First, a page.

As repeated ad nauseum in Adbusters and elsewhere, the desire to create one's own identity is perversely marketed as being necessitated by declaring allegiance to one or another product (or even a glibly chosen political stance). Aesthetics, with its elevated and "deep" artistic implicitly implied manifestations has always been a remarkably easy way to declare one's individuality.

In the 60's, though, simply assuming an anti-authoritarian stance, whether faddish or deep-seated, was enough. Being social animals, declaring identity with a group opposed to the status quo was enough. Whether you wore your dad's raggedy G.I. jacket or a weird and garish beaded cape didn't make a hell of a lot of difference.

Now, though, with the almost instantaneously created social groups and the need to associate ourselves with temporary movements through declaration of electronic social media alliances has created a different landscape. The need to be different, although always part of the Euro-American experience more so than in most historical socio-cultural contexts, seems to have accelerated recently, perhaps as a result of the cultural homogenation evident in the North American cultural (and physically man-made) landscape.

My opinion about the perceived value of individual differentiation happens to be informed by two very different aspects of my formation as an individual, though. First of all, as a Surrealist and a Jazz pianist I take for granted the fact that there is no one else who has made the same artistic choices and has produced the same art as I have. Secondly, on the meditation pillow, the simultaneous loss of ego and compassionate embrace of our interdependence has made the celebration of a carefully gardened Sense of Unique Self seem like a bit of a fool's errand.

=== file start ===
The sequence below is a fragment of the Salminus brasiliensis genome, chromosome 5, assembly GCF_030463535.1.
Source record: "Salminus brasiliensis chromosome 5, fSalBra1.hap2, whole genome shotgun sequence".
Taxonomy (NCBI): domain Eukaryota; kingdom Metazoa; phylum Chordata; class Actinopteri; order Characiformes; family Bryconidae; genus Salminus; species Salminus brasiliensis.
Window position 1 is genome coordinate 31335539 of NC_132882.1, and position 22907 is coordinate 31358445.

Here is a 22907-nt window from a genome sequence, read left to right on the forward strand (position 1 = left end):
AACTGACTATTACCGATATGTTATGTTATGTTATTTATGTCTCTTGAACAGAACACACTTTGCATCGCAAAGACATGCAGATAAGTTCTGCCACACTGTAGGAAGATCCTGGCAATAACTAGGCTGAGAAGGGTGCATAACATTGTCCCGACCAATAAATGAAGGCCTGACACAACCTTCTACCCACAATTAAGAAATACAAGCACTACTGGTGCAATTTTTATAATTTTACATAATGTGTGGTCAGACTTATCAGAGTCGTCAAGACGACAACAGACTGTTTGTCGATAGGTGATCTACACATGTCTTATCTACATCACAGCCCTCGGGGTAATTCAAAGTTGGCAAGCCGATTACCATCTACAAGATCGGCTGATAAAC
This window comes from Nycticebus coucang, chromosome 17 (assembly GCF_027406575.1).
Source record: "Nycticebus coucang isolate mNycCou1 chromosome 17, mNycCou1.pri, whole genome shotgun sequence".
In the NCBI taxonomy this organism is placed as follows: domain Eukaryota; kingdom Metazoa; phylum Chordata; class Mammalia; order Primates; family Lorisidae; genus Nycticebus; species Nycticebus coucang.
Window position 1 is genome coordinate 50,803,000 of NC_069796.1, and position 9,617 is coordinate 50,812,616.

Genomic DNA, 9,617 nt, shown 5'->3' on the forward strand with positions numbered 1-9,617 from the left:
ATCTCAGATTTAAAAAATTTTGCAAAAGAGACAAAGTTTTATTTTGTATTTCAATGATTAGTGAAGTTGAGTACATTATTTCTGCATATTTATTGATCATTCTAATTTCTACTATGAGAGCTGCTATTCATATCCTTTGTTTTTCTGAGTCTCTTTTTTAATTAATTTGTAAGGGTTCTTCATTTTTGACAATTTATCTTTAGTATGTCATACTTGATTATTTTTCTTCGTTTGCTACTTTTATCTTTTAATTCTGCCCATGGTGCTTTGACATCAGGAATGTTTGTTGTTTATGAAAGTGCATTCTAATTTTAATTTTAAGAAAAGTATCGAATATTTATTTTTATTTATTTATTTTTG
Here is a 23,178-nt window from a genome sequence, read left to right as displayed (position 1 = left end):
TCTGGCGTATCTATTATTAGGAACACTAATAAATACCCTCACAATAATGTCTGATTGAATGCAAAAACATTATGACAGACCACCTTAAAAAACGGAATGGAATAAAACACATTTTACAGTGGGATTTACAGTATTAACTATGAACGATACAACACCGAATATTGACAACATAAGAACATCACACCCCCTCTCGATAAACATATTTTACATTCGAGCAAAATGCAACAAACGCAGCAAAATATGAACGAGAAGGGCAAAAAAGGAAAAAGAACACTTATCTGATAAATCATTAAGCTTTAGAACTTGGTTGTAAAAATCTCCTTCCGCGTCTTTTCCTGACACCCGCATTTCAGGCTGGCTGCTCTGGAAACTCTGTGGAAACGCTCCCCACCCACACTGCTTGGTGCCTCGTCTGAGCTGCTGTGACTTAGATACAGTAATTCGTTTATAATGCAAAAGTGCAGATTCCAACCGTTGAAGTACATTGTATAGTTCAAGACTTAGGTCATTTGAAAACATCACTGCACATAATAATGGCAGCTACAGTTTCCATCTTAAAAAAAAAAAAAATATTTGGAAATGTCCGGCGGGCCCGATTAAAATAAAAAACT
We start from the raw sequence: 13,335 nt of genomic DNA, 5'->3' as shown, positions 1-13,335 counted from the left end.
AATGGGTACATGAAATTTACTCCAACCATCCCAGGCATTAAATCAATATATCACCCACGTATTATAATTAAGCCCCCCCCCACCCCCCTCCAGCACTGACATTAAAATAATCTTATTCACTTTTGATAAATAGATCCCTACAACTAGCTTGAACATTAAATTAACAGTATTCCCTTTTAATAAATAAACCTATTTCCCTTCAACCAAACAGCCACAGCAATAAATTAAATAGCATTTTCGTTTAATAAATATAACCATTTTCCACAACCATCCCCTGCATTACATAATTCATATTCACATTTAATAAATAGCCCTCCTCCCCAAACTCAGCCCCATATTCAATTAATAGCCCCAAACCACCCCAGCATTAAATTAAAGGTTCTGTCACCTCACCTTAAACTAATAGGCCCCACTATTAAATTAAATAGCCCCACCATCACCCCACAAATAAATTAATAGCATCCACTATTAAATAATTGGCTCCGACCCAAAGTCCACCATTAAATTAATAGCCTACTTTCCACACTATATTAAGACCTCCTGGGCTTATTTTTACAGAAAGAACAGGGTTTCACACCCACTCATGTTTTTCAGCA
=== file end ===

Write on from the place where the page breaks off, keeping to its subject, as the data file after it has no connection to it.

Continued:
This age-old dilemma has branched out into an artificially fractal consumerist trap recently, in my opinion.


posted by kozad at 10:39 PM on October 15, 2011 [9 favorites]

Jonah Lehrer's drive to be different apparently inspired him to split his infinitives. He's different from me, I'll give him that.
posted by incessant at 10:59 PM on October 15, 2011

posted by loquacious at 11:03 PM on October 15, 2011

Marketing is a spooky and intriguing discipline. A very sharp marketing professor once told me that the key to the entire thing was understanding that the best way to market a product was not to focus on the objective need for the product itself. Instead, it was to trigger anxiety and yearning around one of a small number of deep human needs (community, sex, status, etc.) and then associate the product with that need. Led me to look at marketing in a new way.